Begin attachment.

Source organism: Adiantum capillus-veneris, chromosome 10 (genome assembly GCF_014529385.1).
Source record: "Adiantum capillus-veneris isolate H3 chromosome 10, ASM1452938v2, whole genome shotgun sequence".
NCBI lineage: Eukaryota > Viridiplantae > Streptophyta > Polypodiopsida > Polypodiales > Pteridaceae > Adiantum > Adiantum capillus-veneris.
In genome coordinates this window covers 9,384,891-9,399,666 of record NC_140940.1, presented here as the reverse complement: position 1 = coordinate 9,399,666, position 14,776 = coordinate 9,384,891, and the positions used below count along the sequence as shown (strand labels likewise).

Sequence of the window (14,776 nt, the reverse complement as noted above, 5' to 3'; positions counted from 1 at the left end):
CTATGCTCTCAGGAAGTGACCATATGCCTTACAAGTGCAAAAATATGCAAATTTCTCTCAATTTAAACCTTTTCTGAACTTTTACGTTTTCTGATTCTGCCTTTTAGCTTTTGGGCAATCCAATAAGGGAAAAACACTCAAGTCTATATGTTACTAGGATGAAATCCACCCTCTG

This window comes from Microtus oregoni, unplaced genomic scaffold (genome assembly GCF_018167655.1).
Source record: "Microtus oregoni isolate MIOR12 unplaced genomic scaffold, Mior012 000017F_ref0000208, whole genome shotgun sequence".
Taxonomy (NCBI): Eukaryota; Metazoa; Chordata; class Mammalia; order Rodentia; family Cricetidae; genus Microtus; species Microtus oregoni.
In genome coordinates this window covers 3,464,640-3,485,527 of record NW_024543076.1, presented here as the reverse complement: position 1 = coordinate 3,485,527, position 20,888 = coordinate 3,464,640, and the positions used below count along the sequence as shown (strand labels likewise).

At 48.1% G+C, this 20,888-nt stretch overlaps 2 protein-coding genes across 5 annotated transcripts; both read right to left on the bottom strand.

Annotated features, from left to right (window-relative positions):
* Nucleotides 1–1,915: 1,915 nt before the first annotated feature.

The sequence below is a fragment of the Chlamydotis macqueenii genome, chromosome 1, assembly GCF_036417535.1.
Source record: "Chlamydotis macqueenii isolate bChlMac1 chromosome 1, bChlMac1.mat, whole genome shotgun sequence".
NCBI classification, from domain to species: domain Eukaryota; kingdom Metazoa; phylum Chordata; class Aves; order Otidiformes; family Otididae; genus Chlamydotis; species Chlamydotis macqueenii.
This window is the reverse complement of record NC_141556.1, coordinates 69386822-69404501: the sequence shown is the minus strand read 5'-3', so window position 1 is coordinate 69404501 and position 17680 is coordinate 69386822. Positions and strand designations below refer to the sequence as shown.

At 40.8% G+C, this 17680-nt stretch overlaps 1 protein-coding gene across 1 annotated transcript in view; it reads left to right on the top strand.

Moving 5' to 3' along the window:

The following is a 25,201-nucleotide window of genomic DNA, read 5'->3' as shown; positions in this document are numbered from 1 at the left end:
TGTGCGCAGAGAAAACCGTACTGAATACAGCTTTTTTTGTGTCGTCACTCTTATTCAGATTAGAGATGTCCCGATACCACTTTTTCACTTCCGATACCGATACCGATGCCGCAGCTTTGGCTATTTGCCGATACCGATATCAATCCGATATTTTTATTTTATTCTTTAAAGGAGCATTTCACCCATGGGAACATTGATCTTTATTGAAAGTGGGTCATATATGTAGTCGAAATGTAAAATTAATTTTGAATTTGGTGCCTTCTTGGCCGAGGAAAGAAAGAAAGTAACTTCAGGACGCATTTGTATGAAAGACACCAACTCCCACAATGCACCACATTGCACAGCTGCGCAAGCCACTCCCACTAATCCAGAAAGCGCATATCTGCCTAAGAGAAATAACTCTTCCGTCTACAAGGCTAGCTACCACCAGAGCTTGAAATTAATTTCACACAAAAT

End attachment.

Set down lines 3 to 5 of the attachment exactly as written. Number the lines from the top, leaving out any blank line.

NCBI lineage: Eukaryota > Viridiplantae > Streptophyta > Polypodiopsida > Polypodiales > Pteridaceae > Adiantum > Adiantum capillus-veneris.
In genome coordinates this window covers 9,384,891-9,399,666 of record NC_140940.1, presented here as the reverse complement: position 1 = coordinate 9,399,666, position 14,776 = coordinate 9,384,891, and the positions used below count along the sequence as shown (strand labels likewise).

Sequence of the window (14,776 nt, the reverse complement as noted above, 5' to 3'; positions counted from 1 at the left end):